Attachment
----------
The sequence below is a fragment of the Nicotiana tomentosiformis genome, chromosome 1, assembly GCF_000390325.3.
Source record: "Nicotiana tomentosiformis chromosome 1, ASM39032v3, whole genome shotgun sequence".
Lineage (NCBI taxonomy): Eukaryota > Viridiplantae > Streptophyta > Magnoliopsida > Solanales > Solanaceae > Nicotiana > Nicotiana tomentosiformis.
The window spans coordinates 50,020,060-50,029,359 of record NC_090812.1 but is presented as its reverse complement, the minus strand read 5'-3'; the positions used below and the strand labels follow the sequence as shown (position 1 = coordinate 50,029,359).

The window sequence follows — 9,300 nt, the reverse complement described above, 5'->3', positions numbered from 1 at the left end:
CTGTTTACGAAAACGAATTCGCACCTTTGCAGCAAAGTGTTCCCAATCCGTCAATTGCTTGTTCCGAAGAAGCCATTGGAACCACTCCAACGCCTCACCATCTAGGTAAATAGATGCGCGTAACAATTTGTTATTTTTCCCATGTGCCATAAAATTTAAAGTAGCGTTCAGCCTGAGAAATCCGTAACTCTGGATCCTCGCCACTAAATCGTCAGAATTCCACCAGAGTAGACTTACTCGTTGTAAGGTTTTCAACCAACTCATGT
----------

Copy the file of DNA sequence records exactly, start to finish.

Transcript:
The sequence below is a fragment of the Nicotiana tomentosiformis genome, chromosome 1, assembly GCF_000390325.3.
Source record: "Nicotiana tomentosiformis chromosome 1, ASM39032v3, whole genome shotgun sequence".
Lineage (NCBI taxonomy): Eukaryota > Viridiplantae > Streptophyta > Magnoliopsida > Solanales > Solanaceae > Nicotiana > Nicotiana tomentosiformis.
The window spans coordinates 50,020,060-50,029,359 of record NC_090812.1 but is presented as its reverse complement, the minus strand read 5'-3'; the positions used below and the strand labels follow the sequence as shown (position 1 = coordinate 50,029,359).

The window sequence follows — 9,300 nt, the reverse complement described above, 5'->3', positions numbered from 1 at the left end:
CTGTTTACGAAAACGAATTCGCACCTTTGCAGCAAAGTGTTCCCAATCCGTCAATTGCTTGTTCCGAAGAAGCCATTGGAACCACTCCAACGCCTCACCATCTAGGTAAATAGATGCGCGTAACAATTTGTTATTTTTCCCATGTGCCATAAAATTTAAAGTAGCGTTCAGCCTGAGAAATCCGTAACTCTGGATCCTCGCCACTAAATCGTCAGAATTCCACCAGAGTAGACTTACTCGTTGTAAGGTTTTCAACCAACTCATGT